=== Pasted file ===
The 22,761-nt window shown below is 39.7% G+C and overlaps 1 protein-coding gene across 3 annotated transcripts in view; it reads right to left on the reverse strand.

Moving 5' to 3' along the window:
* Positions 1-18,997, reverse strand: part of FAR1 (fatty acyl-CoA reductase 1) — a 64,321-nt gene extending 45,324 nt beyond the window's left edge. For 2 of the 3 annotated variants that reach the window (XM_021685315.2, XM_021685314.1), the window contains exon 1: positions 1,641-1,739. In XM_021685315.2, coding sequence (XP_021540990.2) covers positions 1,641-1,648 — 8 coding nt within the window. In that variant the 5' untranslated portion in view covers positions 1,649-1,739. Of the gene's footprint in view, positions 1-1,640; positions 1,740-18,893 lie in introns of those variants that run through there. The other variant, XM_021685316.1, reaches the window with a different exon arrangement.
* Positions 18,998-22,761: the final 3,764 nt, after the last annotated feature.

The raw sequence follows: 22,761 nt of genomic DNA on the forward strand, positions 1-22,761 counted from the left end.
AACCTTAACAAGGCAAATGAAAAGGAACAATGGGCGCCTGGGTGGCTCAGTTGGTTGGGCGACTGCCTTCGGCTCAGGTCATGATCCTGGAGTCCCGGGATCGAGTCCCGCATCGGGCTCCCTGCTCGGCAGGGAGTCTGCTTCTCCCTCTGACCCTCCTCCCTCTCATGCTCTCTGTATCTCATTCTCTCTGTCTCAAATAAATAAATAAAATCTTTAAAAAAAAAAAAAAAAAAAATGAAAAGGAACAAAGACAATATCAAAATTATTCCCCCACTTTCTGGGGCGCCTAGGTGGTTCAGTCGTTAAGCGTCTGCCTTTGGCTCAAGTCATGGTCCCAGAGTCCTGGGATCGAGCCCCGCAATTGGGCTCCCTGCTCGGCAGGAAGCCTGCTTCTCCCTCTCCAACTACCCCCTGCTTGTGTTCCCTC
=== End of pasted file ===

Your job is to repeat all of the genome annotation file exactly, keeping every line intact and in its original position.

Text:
The 22,761-nt window shown below is 39.7% G+C and overlaps 1 protein-coding gene across 3 annotated transcripts in view; it reads right to left on the reverse strand.

Moving 5' to 3' along the window:
* Positions 1-18,997, reverse strand: part of FAR1 (fatty acyl-CoA reductase 1) — a 64,321-nt gene extending 45,324 nt beyond the window's left edge. For 2 of the 3 annotated variants that reach the window (XM_021685315.2, XM_021685314.1), the window contains exon 1: positions 1,641-1,739. In XM_021685315.2, coding sequence (XP_021540990.2) covers positions 1,641-1,648 — 8 coding nt within the window. In that variant the 5' untranslated portion in view covers positions 1,649-1,739. Of the gene's footprint in view, positions 1-1,640; positions 1,740-18,893 lie in introns of those variants that run through there. The other variant, XM_021685316.1, reaches the window with a different exon arrangement.
* Positions 18,998-22,761: the final 3,764 nt, after the last annotated feature.

The raw sequence follows: 22,761 nt of genomic DNA on the forward strand, positions 1-22,761 counted from the left end.
AACCTTAACAAGGCAAATGAAAAGGAACAATGGGCGCCTGGGTGGCTCAGTTGGTTGGGCGACTGCCTTCGGCTCAGGTCATGATCCTGGAGTCCCGGGATCGAGTCCCGCATCGGGCTCCCTGCTCGGCAGGGAGTCTGCTTCTCCCTCTGACCCTCCTCCCTCTCATGCTCTCTGTATCTCATTCTCTCTGTCTCAAATAAATAAATAAAATCTTTAAAAAAAAAAAAAAAAAAAATGAAAAGGAACAAAGACAATATCAAAATTATTCCCCCACTTTCTGGGGCGCCTAGGTGGTTCAGTCGTTAAGCGTCTGCCTTTGGCTCAAGTCATGGTCCCAGAGTCCTGGGATCGAGCCCCGCAATTGGGCTCCCTGCTCGGCAGGAAGCCTGCTTCTCCCTCTCCAACTACCCCCTGCTTGTGTTCCCTC